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Reed Library hosts photography exhibit and guest historians focusing on African Americans during New Deal era
Tuesday, September 04, 2012

Guest Appearances Accompanying Exhibit:

  • Christopher Robert Reed, “The Depression Comes to the South Side,” on Sept. 13 from 6 to 7 p.m.
  • Rickie Solinger, “What Citizenship Looks Like — 1930s and Today,” on Sept. 25 from 6 to 7 p.m.


At the controls

Beltsville, Md., May 1940: Enrollee at control of road surfacing roller (image cropped here). National Archives, Washington, D.C., 110   (full photo>>)

Before 1936, the Civilian Conservation Corps (CCC) was largely an organization for whites, especially in Southern states, despite the fact that young black men had an unemployment rate twice that of white men. For example, only 1.7 percent of the CCC in Mississippi, a state with a population over 50% black, was African American. By 1938, over 10 percent of the enrollees in the CCC were black, with increased percentages around the country.


Literacy Class

“Georgia Literacy Class”
Georgia: Rural area adult education literacy class for Negroes (image cropped here). National Archives, Washington, D.C., 6910    (full photo>>)

Frederick Douglass observed that the chief difference between whites and blacks was that, due to laws, policies and practices that enforced black illiteracy and poverty, only whites could read. In the 1930s, approximately one million African Americans attended literacy classes offered by the Works Progress Administration (WPA) and other government programs, reducing black illiteracy rates substantially.


Many Americans associate African American freedom with well-known historical events: the Emancipation Proclamation; the post-Civil War constitutional amendments ending slavery and defining citizenship; the 1954 Brown versus Board of Education Supreme Court decision ordering school desegregation; and the Civil Rights Movement of the 1950s and ’60s.

However, African Americans asserted their rights as citizens in a number of ways, a message that is chronicled through a new exhibit, “Claiming Citizenship: African Americans and New Deal Photography,” available for free viewing in SUNY Fredonia’s Reed Library from now until Oct. 15.

The photographs in “Claiming Citizenship,” curated by historian Rickie Solinger, show that many African Americans claimed significant new freedoms during the 1930s. The New Deal programs that President Franklin Roosevelt designed in response to the economic ravages of the Great Depression did not challenge segregated schools, hospitals or other forms of institutionalized racism. Nevertheless, African Americans took opportunities created by government programs in the 1930s to:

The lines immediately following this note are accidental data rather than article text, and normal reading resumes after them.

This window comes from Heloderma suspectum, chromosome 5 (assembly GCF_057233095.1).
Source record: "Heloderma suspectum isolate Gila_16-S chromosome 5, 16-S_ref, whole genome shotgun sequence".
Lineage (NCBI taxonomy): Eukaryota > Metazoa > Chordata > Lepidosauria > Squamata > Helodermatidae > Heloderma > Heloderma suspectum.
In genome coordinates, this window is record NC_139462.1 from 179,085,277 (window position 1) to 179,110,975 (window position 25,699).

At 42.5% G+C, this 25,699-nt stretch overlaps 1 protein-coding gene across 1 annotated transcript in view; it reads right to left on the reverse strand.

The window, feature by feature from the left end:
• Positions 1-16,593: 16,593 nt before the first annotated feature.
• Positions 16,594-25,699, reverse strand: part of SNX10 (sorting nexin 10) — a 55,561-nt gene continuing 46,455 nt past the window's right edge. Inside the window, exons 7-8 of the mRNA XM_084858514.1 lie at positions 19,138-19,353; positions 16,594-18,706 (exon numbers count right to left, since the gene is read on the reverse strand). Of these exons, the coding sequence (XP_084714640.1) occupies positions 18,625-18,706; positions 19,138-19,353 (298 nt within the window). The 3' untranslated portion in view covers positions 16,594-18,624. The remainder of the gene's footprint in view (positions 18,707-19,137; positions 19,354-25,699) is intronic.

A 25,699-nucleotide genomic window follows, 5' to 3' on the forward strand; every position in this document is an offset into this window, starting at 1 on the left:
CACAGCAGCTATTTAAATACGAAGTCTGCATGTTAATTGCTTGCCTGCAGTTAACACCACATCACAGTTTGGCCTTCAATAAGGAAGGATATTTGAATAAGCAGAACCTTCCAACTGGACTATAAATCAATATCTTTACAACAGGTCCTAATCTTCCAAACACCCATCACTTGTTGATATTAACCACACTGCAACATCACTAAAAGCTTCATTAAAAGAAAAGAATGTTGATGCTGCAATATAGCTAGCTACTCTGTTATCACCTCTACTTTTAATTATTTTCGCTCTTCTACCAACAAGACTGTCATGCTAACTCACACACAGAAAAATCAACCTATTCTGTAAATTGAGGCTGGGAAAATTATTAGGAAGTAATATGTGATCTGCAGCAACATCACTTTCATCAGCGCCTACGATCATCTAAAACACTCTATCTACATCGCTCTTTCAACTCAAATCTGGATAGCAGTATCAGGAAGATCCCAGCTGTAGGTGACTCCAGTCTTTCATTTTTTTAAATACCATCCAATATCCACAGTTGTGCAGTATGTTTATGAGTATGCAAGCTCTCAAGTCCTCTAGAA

• Take care of their families
  • Earn a living wage
  • Be educated persons
  • Hold professional positions
  • Possess economic security
  • Receive health care
  • Possess cash‐money and purchase goods
  • Engage in civic life
  • Vote
  • Have a publicly acknowledged history

The New Deal-era photographs in “Claiming Citizenship” capture African Americans in these activities. Grouping them in this way illustrates that daily acts can take on political overtones. In some respects, these individuals laid the foundations for the Civil Rights Movement; indeed, the people in these photographs might well have been the parents of civil rights activists of the 1960s. Many African American beneficiaries of New Deal programs undoubtedly passed on to their children and grandchildren their determination to possess full citizenship rights.

“Claiming Citizenship” also challenges viewers to transition from the past to the present. By raising important questions about what experiences and which rights define citizenship in the United States in the 1930s, these photographs invite visitors to reflect on the rights and privileges of today’s citizens.

Christopher Robert Reed
Christopher Robert Reed

Ricki Solinger
Ricki Solinger

 In addition to the exhibit, the public is welcome to attend two complementary presentations, both of which are free and will be held in Reed Library’s Japanese Garden area:

  • Christopher Robert Reed, “The Depression Comes to the South Side,” on Sept. 13 from 6 to 7 p.m.
  • Rickie Solinger, “What Citizenship Looks Like — 1930s and Today,” on Sept. 25 from 6 to 7 p.m.

The exhibit and the presentations have been sponsored by SUNY Fredonia’s Convocation Committee, Vice President for Academic Affairs, Dean of the College of Arts and Sciences, Interdisciplinary Studies Program and History Department.

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